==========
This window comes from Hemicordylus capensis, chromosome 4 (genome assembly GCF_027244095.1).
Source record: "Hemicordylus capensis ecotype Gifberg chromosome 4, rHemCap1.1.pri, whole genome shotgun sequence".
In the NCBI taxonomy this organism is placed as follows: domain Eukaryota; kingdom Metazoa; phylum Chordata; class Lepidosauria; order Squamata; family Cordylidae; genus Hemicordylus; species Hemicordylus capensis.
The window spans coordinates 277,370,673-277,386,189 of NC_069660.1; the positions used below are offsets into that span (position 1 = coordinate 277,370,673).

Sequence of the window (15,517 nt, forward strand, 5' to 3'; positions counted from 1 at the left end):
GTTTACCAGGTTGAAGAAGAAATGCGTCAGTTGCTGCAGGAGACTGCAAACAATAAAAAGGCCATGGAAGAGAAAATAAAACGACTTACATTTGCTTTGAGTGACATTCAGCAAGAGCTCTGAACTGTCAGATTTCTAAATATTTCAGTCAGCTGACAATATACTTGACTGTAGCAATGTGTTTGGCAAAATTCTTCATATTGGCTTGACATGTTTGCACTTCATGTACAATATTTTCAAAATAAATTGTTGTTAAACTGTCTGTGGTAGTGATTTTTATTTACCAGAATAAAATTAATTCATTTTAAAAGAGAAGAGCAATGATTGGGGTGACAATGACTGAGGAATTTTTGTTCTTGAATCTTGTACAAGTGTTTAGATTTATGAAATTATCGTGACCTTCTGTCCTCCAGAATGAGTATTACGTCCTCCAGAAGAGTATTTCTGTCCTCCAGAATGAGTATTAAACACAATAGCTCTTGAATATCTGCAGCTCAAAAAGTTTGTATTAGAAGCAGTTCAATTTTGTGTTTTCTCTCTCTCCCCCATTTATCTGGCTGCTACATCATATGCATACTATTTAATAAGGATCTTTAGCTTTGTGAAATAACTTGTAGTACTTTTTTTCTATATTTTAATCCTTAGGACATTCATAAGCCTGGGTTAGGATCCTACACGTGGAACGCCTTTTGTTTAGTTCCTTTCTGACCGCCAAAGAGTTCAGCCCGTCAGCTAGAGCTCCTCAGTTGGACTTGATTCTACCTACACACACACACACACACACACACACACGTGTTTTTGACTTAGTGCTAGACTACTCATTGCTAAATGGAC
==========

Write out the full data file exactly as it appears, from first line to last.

This window comes from Hemicordylus capensis, chromosome 4 (genome assembly GCF_027244095.1).
Source record: "Hemicordylus capensis ecotype Gifberg chromosome 4, rHemCap1.1.pri, whole genome shotgun sequence".
In the NCBI taxonomy this organism is placed as follows: domain Eukaryota; kingdom Metazoa; phylum Chordata; class Lepidosauria; order Squamata; family Cordylidae; genus Hemicordylus; species Hemicordylus capensis.
The window spans coordinates 277,370,673-277,386,189 of NC_069660.1; the positions used below are offsets into that span (position 1 = coordinate 277,370,673).

Sequence of the window (15,517 nt, forward strand, 5' to 3'; positions counted from 1 at the left end):
GTTTACCAGGTTGAAGAAGAAATGCGTCAGTTGCTGCAGGAGACTGCAAACAATAAAAAGGCCATGGAAGAGAAAATAAAACGACTTACATTTGCTTTGAGTGACATTCAGCAAGAGCTCTGAACTGTCAGATTTCTAAATATTTCAGTCAGCTGACAATATACTTGACTGTAGCAATGTGTTTGGCAAAATTCTTCATATTGGCTTGACATGTTTGCACTTCATGTACAATATTTTCAAAATAAATTGTTGTTAAACTGTCTGTGGTAGTGATTTTTATTTACCAGAATAAAATTAATTCATTTTAAAAGAGAAGAGCAATGATTGGGGTGACAATGACTGAGGAATTTTTGTTCTTGAATCTTGTACAAGTGTTTAGATTTATGAAATTATCGTGACCTTCTGTCCTCCAGAATGAGTATTACGTCCTCCAGAAGAGTATTTCTGTCCTCCAGAATGAGTATTAAACACAATAGCTCTTGAATATCTGCAGCTCAAAAAGTTTGTATTAGAAGCAGTTCAATTTTGTGTTTTCTCTCTCTCCCCCATTTATCTGGCTGCTACATCATATGCATACTATTTAATAAGGATCTTTAGCTTTGTGAAATAACTTGTAGTACTTTTTTTCTATATTTTAATCCTTAGGACATTCATAAGCCTGGGTTAGGATCCTACACGTGGAACGCCTTTTGTTTAGTTCCTTTCTGACCGCCAAAGAGTTCAGCCCGTCAGCTAGAGCTCCTCAGTTGGACTTGATTCTACCTACACACACACACACACACACACACACACGTGTTTTTGACTTAGTGCTAGACTACTCATTGCTAAATGGAC